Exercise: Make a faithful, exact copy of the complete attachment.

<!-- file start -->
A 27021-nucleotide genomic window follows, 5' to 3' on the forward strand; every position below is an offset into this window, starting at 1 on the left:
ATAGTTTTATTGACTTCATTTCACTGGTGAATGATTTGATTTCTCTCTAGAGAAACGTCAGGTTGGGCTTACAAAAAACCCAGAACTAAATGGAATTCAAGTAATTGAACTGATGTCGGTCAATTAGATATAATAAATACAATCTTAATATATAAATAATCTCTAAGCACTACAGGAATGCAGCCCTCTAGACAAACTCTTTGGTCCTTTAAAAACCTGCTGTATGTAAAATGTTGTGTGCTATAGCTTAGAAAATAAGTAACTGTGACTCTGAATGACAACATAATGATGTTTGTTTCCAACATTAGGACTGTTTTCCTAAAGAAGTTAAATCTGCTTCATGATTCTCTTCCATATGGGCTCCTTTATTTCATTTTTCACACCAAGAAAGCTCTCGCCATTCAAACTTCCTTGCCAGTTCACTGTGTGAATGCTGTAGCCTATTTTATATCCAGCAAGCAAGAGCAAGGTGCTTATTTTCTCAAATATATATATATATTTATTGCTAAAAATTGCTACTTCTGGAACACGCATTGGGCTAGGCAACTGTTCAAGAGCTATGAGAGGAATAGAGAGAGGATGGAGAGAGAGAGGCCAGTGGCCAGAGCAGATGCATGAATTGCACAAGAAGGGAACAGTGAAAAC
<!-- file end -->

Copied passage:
A 27021-nucleotide genomic window follows, 5' to 3' on the forward strand; every position below is an offset into this window, starting at 1 on the left:
ATAGTTTTATTGACTTCATTTCACTGGTGAATGATTTGATTTCTCTCTAGAGAAACGTCAGGTTGGGCTTACAAAAAACCCAGAACTAAATGGAATTCAAGTAATTGAACTGATGTCGGTCAATTAGATATAATAAATACAATCTTAATATATAAATAATCTCTAAGCACTACAGGAATGCAGCCCTCTAGACAAACTCTTTGGTCCTTTAAAAACCTGCTGTATGTAAAATGTTGTGTGCTATAGCTTAGAAAATAAGTAACTGTGACTCTGAATGACAACATAATGATGTTTGTTTCCAACATTAGGACTGTTTTCCTAAAGAAGTTAAATCTGCTTCATGATTCTCTTCCATATGGGCTCCTTTATTTCATTTTTCACACCAAGAAAGCTCTCGCCATTCAAACTTCCTTGCCAGTTCACTGTGTGAATGCTGTAGCCTATTTTATATCCAGCAAGCAAGAGCAAGGTGCTTATTTTCTCAAATATATATATATATTTATTGCTAAAAATTGCTACTTCTGGAACACGCATTGGGCTAGGCAACTGTTCAAGAGCTATGAGAGGAATAGAGAGAGGATGGAGAGAGAGAGGCCAGTGGCCAGAGCAGATGCATGAATTGCACAAGAAGGGAACAGTGAAAAC